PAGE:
Author: Carol Ann Duffy

Publisher: Pan Macmillan

ISBN: 1447250656

Category: Poetry

Page: 64

View: 6445

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In her prize-winning fourth collection, Mean Time, Poet Laureate Carol Ann Duffy dramatizes scenes from childhood, adolescence and adulthood, finding moments of grace or consolation in memory, love and language amid the complexities of life. These are powerful poems of loss, betrayal and desire.
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Mrs. Scrooge

A Christmas Poem

Author: Carol Ann Duffy

Publisher: Simon and Schuster

ISBN: 1439176337

Category: Fiction

Page: 36

View: 602

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With her husband, Ebenezer, now "doornail dead," the coldest Christmas Eve on record finds Mrs. Scrooge outside the supermarket, protesting consumerism and waste. "Spoilsport!" shout the passersby as they load up their shopping carts with Christmas goodies. Just as Ebenezer did, Mrs. Scrooge keeps to her frugal ways...but in the present economy, with loads of meaningless material goods bought on credit, maybe Mrs. Scrooge has the right idea. That night, alone in her bed with Catchit the cat beside her, Mrs. Scrooge is visited by the Ghosts of Christmas Past, Present, and Yet to Come. As each in succession takes her by the hand and sweeps through the scenes of her life, Mrs. Scrooge learns not only what the "Christmas Spirit" really means, but the nature of the real gifts we give and receive.
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Evil Gods and Reckless Saviours

Adaptation and Appropriation in Late Twentieth-Century Jesus Novels

Author: Timo Eskola

Publisher: Wipf and Stock Publishers

ISBN: 1630875945

Category: Religion

Page: 348

View: 1467

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Late twentieth-century Jesus novels carve out a completely new picture of Jesus. Those written by Norman Mailer, Jose Saramago, Michèle Roberts, Marianne Fredriksson, and Ki Longfellow, among others, provide inversive revisions of the canonical Gospels. Their adaptations often turn into a critique of the whole of Christian history. The contrast novels investigated in this study end up with appropriations that are based on prototypical rewriting. They aim at the rehabilitation of Judas, and some of them make Mary Magdalene the key figure of Christianity. Saramago describes God as a bloodthirsty tyrant, and Mailer makes God battle the devil in a Manichaen sense as with an equal. The main result of this intertextual analysis is that these authors have adopted Nietzschean ideas in their writing. An attack on the so-called biblical slave morality and violent concept of God deprives Jesus of his Jewish messianic identity, makes Old Testament law a contradiction of life, calls sacrificial soteriology a violent paradigm supporting oppression, and presents God as a cruel monster. As a result, Jewish faith appears in a negative light. Apparently, Western culture still harbours anti-Judaic attitudes, albeit hidden beneath sentiments of equality and tolerance. Timo Eskola skillfully shows that despite the evident post-Holocaust consciousness present in the novels, they actually adopt an arrogant and ironic refutation of Jewish beliefs and Old Testament faith.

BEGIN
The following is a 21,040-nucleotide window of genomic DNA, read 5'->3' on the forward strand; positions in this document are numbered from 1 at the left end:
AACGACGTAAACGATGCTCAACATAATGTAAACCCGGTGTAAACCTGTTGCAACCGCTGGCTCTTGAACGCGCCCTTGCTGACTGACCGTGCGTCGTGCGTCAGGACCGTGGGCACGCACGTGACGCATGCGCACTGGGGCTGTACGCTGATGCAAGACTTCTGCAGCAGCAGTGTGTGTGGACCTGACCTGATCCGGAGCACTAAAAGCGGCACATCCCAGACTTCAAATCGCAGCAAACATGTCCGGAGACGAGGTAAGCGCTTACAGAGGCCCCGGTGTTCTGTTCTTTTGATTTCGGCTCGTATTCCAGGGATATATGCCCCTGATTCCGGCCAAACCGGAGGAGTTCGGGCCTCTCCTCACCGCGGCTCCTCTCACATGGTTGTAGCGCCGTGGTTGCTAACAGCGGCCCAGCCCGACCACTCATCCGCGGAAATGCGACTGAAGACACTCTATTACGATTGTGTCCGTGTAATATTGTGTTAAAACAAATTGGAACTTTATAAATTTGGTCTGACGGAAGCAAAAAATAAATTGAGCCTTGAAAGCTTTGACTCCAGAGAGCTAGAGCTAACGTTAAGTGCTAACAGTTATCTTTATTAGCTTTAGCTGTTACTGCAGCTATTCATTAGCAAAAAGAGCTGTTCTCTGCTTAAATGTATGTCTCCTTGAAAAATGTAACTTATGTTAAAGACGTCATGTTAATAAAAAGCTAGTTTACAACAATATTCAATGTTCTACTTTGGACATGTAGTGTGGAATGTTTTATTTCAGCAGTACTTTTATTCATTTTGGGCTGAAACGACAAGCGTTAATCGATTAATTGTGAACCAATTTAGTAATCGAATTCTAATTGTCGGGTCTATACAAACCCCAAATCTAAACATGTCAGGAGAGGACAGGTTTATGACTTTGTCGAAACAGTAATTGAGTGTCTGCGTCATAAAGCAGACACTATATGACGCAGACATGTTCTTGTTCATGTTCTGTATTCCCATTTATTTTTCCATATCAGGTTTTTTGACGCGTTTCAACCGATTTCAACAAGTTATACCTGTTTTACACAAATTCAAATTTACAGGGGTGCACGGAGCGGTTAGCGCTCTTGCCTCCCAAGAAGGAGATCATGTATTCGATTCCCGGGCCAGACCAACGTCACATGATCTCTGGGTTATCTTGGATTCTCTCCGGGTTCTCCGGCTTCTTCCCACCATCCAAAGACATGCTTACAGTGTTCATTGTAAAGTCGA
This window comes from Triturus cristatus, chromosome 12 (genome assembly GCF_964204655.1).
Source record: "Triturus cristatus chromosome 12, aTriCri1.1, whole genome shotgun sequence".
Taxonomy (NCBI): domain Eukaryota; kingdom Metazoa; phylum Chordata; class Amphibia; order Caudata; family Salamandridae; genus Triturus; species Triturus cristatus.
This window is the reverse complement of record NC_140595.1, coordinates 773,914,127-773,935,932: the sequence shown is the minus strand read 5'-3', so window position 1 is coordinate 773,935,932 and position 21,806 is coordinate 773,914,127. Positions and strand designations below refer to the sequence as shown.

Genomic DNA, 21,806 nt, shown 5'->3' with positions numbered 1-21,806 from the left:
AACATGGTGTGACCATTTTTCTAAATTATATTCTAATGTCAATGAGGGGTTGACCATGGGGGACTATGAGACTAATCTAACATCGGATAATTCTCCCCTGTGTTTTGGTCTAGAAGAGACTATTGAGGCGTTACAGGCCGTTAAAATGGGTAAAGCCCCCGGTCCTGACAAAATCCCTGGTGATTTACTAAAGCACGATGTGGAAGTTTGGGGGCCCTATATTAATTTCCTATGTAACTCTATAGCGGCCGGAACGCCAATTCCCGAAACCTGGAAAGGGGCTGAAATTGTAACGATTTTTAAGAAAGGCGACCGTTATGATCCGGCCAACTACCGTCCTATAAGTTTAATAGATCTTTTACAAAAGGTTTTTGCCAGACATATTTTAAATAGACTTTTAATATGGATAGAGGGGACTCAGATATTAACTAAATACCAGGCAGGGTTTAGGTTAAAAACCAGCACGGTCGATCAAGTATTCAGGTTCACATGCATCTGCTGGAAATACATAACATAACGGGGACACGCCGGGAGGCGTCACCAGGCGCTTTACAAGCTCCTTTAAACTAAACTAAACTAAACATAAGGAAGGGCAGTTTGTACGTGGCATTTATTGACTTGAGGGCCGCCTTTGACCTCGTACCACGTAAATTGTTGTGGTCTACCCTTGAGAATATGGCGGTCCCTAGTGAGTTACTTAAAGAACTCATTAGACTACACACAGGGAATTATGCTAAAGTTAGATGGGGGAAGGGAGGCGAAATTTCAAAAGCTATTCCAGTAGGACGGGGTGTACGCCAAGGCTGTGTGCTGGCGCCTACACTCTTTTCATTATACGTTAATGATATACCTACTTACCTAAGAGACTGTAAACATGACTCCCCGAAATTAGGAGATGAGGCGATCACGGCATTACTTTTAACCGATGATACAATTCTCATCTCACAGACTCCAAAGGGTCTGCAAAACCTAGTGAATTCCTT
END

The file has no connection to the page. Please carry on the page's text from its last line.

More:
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The Goddess in the Gospels

Reclaiming the Sacred Feminine

Author: Margaret Starbird

Publisher: Simon and Schuster

ISBN: 159143811X

Category: Religion

Page: 208

View: 5320

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In an era that has reclaimed many aspects of the feminine, Margaret Starbird’s The Woman with the Alabaster Jar stands out as a courageous exploration of the scorned feminine in the Western religious tradition. But espousing the marriage between Jesus and Mary Magdalene created a personal crisis for this Catholic scholar. In The Goddess in the Gospels the author tells how she was guided in her ever-deepening study of the New Testament and the gematria--number coding of the Greek alphabet--by an incredible series of synchronicities that mirror the inner and outer worlds and which reveal the Sacred Marriage of male and female--the hieros gamous--leading to her own personal redemption.